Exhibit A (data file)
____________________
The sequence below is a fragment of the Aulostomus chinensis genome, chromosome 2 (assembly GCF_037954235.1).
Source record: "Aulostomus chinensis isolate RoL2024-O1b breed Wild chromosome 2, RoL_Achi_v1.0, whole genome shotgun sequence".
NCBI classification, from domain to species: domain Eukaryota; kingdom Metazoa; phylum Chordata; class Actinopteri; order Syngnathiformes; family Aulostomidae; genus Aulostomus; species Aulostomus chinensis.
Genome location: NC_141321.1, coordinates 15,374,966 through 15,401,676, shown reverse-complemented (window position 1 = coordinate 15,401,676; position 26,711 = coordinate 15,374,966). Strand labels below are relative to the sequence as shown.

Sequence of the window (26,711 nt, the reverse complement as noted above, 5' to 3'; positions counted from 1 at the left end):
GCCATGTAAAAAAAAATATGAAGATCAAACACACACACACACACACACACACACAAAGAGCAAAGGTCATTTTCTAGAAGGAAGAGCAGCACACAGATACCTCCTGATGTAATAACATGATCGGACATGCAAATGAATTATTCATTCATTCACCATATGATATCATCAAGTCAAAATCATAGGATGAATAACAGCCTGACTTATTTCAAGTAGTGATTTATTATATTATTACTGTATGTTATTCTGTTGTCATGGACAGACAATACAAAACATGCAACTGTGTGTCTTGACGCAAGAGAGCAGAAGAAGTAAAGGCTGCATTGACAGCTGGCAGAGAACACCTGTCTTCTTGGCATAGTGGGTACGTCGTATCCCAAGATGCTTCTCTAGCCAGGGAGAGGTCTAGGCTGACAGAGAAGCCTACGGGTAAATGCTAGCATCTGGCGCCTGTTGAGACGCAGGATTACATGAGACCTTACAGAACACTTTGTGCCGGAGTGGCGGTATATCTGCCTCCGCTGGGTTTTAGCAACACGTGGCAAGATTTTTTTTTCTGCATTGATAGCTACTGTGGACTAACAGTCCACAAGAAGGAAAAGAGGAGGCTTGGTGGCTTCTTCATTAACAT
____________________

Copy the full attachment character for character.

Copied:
The sequence below is a fragment of the Aulostomus chinensis genome, chromosome 2 (assembly GCF_037954235.1).
Source record: "Aulostomus chinensis isolate RoL2024-O1b breed Wild chromosome 2, RoL_Achi_v1.0, whole genome shotgun sequence".
NCBI classification, from domain to species: domain Eukaryota; kingdom Metazoa; phylum Chordata; class Actinopteri; order Syngnathiformes; family Aulostomidae; genus Aulostomus; species Aulostomus chinensis.
Genome location: NC_141321.1, coordinates 15,374,966 through 15,401,676, shown reverse-complemented (window position 1 = coordinate 15,401,676; position 26,711 = coordinate 15,374,966). Strand labels below are relative to the sequence as shown.

Sequence of the window (26,711 nt, the reverse complement as noted above, 5' to 3'; positions counted from 1 at the left end):
GCCATGTAAAAAAAAATATGAAGATCAAACACACACACACACACACACACACACAAAGAGCAAAGGTCATTTTCTAGAAGGAAGAGCAGCACACAGATACCTCCTGATGTAATAACATGATCGGACATGCAAATGAATTATTCATTCATTCACCATATGATATCATCAAGTCAAAATCATAGGATGAATAACAGCCTGACTTATTTCAAGTAGTGATTTATTATATTATTACTGTATGTTATTCTGTTGTCATGGACAGACAATACAAAACATGCAACTGTGTGTCTTGACGCAAGAGAGCAGAAGAAGTAAAGGCTGCATTGACAGCTGGCAGAGAACACCTGTCTTCTTGGCATAGTGGGTACGTCGTATCCCAAGATGCTTCTCTAGCCAGGGAGAGGTCTAGGCTGACAGAGAAGCCTACGGGTAAATGCTAGCATCTGGCGCCTGTTGAGACGCAGGATTACATGAGACCTTACAGAACACTTTGTGCCGGAGTGGCGGTATATCTGCCTCCGCTGGGTTTTAGCAACACGTGGCAAGATTTTTTTTTCTGCATTGATAGCTACTGTGGACTAACAGTCCACAAGAAGGAAAAGAGGAGGCTTGGTGGCTTCTTCATTAACAT